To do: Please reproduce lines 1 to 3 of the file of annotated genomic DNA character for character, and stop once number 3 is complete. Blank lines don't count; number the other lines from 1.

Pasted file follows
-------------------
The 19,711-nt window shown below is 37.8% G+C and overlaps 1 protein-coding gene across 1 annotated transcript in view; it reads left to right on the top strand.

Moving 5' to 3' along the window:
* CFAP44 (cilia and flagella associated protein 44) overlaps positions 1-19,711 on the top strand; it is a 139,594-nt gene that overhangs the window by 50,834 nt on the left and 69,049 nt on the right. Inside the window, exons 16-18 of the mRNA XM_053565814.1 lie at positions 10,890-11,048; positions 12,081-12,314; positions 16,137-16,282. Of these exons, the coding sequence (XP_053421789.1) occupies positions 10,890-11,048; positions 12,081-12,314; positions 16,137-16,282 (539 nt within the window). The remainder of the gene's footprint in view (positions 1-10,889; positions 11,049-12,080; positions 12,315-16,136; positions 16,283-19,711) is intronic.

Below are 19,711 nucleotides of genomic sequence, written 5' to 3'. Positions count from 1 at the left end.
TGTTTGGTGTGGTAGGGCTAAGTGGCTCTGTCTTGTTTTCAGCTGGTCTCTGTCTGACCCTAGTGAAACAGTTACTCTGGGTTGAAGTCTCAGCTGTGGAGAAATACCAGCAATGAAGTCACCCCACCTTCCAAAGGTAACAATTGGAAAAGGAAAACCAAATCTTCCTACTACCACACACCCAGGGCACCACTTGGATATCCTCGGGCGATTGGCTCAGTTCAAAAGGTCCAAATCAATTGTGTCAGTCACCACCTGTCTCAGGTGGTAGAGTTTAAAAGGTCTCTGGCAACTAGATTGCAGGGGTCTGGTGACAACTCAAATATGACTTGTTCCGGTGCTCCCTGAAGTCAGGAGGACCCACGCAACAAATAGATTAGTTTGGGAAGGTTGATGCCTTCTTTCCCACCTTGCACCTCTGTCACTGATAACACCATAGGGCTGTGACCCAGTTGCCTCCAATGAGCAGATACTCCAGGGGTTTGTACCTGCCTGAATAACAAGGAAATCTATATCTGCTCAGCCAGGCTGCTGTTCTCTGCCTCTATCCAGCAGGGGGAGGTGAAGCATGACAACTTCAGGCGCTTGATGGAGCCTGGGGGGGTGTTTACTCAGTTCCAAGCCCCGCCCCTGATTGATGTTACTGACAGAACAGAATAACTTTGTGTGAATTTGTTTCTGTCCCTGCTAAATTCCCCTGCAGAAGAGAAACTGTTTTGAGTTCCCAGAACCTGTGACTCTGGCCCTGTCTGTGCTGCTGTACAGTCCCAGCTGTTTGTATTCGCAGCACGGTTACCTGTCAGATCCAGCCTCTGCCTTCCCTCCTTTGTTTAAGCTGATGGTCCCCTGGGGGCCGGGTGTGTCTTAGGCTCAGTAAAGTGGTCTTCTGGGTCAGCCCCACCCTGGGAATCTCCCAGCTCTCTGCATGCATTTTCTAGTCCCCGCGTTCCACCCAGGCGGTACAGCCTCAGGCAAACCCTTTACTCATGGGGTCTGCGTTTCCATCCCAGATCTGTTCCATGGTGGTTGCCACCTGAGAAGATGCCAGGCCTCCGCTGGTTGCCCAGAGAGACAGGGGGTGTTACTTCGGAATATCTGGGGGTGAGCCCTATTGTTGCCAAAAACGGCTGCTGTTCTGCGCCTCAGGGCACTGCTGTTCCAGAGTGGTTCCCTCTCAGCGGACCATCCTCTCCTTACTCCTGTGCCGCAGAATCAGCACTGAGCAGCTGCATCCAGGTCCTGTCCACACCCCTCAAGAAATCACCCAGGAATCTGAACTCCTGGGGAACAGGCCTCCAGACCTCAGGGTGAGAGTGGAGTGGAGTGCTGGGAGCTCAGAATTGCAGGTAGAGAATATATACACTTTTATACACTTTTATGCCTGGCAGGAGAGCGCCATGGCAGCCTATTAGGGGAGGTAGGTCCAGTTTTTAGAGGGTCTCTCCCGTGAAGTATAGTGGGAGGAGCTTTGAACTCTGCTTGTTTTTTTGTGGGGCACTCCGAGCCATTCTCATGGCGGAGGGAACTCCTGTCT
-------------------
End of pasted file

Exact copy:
The 19,711-nt window shown below is 37.8% G+C and overlaps 1 protein-coding gene across 1 annotated transcript in view; it reads left to right on the top strand.

Moving 5' to 3' along the window:
* CFAP44 (cilia and flagella associated protein 44) overlaps positions 1-19,711 on the top strand; it is a 139,594-nt gene that overhangs the window by 50,834 nt on the left and 69,049 nt on the right. Inside the window, exons 16-18 of the mRNA XM_053565814.1 lie at positions 10,890-11,048; positions 12,081-12,314; positions 16,137-16,282. Of these exons, the coding sequence (XP_053421789.1) occupies positions 10,890-11,048; positions 12,081-12,314; positions 16,137-16,282 (539 nt within the window). The remainder of the gene's footprint in view (positions 1-10,889; positions 11,049-12,080; positions 12,315-16,136; positions 16,283-19,711) is intronic.